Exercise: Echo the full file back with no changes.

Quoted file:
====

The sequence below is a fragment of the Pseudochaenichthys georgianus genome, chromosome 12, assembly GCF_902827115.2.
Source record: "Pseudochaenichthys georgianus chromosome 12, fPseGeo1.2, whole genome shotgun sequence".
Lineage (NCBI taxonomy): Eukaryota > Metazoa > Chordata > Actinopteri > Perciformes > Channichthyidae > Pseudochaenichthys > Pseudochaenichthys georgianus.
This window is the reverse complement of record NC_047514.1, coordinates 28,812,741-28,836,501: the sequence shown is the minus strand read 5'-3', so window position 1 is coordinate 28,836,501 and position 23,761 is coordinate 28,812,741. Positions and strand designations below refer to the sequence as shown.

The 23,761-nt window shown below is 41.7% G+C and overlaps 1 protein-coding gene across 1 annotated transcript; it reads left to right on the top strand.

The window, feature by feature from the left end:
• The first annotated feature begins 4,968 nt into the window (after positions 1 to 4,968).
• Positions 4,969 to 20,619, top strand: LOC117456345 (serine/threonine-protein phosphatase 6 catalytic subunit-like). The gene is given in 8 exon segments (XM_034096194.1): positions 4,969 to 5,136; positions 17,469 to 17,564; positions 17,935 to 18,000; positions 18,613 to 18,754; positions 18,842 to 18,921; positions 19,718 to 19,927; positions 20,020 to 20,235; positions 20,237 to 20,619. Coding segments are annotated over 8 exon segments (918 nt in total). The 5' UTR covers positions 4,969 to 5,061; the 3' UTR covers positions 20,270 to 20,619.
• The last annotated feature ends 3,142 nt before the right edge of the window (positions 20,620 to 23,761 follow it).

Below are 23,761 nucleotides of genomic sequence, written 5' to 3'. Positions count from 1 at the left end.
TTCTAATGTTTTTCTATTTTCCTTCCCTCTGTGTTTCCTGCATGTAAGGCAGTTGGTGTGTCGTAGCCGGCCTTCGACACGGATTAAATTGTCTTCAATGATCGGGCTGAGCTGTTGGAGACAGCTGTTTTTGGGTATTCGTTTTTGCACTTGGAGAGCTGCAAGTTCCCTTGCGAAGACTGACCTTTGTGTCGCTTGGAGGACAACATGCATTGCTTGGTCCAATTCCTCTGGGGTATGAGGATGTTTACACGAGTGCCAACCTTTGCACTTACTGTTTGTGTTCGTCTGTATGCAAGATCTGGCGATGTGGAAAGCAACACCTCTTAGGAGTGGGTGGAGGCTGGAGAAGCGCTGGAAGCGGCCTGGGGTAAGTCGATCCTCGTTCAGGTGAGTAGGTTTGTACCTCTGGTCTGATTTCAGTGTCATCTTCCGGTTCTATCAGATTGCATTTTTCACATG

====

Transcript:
The sequence below is a fragment of the Pseudochaenichthys georgianus genome, chromosome 12, assembly GCF_902827115.2.
Source record: "Pseudochaenichthys georgianus chromosome 12, fPseGeo1.2, whole genome shotgun sequence".
Lineage (NCBI taxonomy): Eukaryota > Metazoa > Chordata > Actinopteri > Perciformes > Channichthyidae > Pseudochaenichthys > Pseudochaenichthys georgianus.
This window is the reverse complement of record NC_047514.1, coordinates 28,812,741-28,836,501: the sequence shown is the minus strand read 5'-3', so window position 1 is coordinate 28,836,501 and position 23,761 is coordinate 28,812,741. Positions and strand designations below refer to the sequence as shown.

The 23,761-nt window shown below is 41.7% G+C and overlaps 1 protein-coding gene across 1 annotated transcript; it reads left to right on the top strand.

The window, feature by feature from the left end:
• The first annotated feature begins 4,968 nt into the window (after positions 1 to 4,968).
• Positions 4,969 to 20,619, top strand: LOC117456345 (serine/threonine-protein phosphatase 6 catalytic subunit-like). The gene is given in 8 exon segments (XM_034096194.1): positions 4,969 to 5,136; positions 17,469 to 17,564; positions 17,935 to 18,000; positions 18,613 to 18,754; positions 18,842 to 18,921; positions 19,718 to 19,927; positions 20,020 to 20,235; positions 20,237 to 20,619. Coding segments are annotated over 8 exon segments (918 nt in total). The 5' UTR covers positions 4,969 to 5,061; the 3' UTR covers positions 20,270 to 20,619.
• The last annotated feature ends 3,142 nt before the right edge of the window (positions 20,620 to 23,761 follow it).

Below are 23,761 nucleotides of genomic sequence, written 5' to 3'. Positions count from 1 at the left end.
TTCTAATGTTTTTCTATTTTCCTTCCCTCTGTGTTTCCTGCATGTAAGGCAGTTGGTGTGTCGTAGCCGGCCTTCGACACGGATTAAATTGTCTTCAATGATCGGGCTGAGCTGTTGGAGACAGCTGTTTTTGGGTATTCGTTTTTGCACTTGGAGAGCTGCAAGTTCCCTTGCGAAGACTGACCTTTGTGTCGCTTGGAGGACAACATGCATTGCTTGGTCCAATTCCTCTGGGGTATGAGGATGTTTACACGAGTGCCAACCTTTGCACTTACTGTTTGTGTTCGTCTGTATGCAAGATCTGGCGATGTGGAAAGCAACACCTCTTAGGAGTGGGTGGAGGCTGGAGAAGCGCTGGAAGCGGCCTGGGGTAAGTCGATCCTCGTTCAGGTGAGTAGGTTTGTACCTCTGGTCTGATTTCAGTGTCATCTTCCGGTTCTATCAGATTGCATTTTTCACATG